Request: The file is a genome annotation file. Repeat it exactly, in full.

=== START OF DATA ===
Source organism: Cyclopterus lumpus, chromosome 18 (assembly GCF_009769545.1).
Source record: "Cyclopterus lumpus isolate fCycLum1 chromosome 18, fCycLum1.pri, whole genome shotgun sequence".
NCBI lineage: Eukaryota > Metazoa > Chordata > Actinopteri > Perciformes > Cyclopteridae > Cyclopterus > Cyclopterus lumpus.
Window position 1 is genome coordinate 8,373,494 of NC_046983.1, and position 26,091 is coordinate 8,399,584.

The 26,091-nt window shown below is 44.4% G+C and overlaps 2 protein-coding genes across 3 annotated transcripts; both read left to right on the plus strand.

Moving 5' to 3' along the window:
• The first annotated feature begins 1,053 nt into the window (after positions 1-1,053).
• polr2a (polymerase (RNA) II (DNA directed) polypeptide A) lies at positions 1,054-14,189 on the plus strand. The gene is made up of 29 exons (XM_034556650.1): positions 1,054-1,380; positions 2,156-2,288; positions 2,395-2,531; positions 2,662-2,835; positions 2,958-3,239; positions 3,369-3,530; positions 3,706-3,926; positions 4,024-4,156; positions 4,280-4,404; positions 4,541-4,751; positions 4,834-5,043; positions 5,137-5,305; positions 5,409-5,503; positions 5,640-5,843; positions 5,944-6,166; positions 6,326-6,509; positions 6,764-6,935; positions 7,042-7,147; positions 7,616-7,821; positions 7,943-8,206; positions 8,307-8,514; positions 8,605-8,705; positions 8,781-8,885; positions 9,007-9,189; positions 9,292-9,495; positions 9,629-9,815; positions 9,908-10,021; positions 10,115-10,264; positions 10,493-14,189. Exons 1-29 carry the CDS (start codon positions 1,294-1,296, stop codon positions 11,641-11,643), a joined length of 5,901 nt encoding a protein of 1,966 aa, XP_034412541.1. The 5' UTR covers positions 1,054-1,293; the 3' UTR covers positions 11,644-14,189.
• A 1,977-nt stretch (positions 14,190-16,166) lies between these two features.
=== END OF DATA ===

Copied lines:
Source organism: Cyclopterus lumpus, chromosome 18 (assembly GCF_009769545.1).
Source record: "Cyclopterus lumpus isolate fCycLum1 chromosome 18, fCycLum1.pri, whole genome shotgun sequence".
NCBI lineage: Eukaryota > Metazoa > Chordata > Actinopteri > Perciformes > Cyclopteridae > Cyclopterus > Cyclopterus lumpus.
Window position 1 is genome coordinate 8,373,494 of NC_046983.1, and position 26,091 is coordinate 8,399,584.

The 26,091-nt window shown below is 44.4% G+C and overlaps 2 protein-coding genes across 3 annotated transcripts; both read left to right on the plus strand.

Moving 5' to 3' along the window:
• The first annotated feature begins 1,053 nt into the window (after positions 1-1,053).
• polr2a (polymerase (RNA) II (DNA directed) polypeptide A) lies at positions 1,054-14,189 on the plus strand. The gene is made up of 29 exons (XM_034556650.1): positions 1,054-1,380; positions 2,156-2,288; positions 2,395-2,531; positions 2,662-2,835; positions 2,958-3,239; positions 3,369-3,530; positions 3,706-3,926; positions 4,024-4,156; positions 4,280-4,404; positions 4,541-4,751; positions 4,834-5,043; positions 5,137-5,305; positions 5,409-5,503; positions 5,640-5,843; positions 5,944-6,166; positions 6,326-6,509; positions 6,764-6,935; positions 7,042-7,147; positions 7,616-7,821; positions 7,943-8,206; positions 8,307-8,514; positions 8,605-8,705; positions 8,781-8,885; positions 9,007-9,189; positions 9,292-9,495; positions 9,629-9,815; positions 9,908-10,021; positions 10,115-10,264; positions 10,493-14,189. Exons 1-29 carry the CDS (start codon positions 1,294-1,296, stop codon positions 11,641-11,643), a joined length of 5,901 nt encoding a protein of 1,966 aa, XP_034412541.1. The 5' UTR covers positions 1,054-1,293; the 3' UTR covers positions 11,644-14,189.
• A 1,977-nt stretch (positions 14,190-16,166) lies between these two features.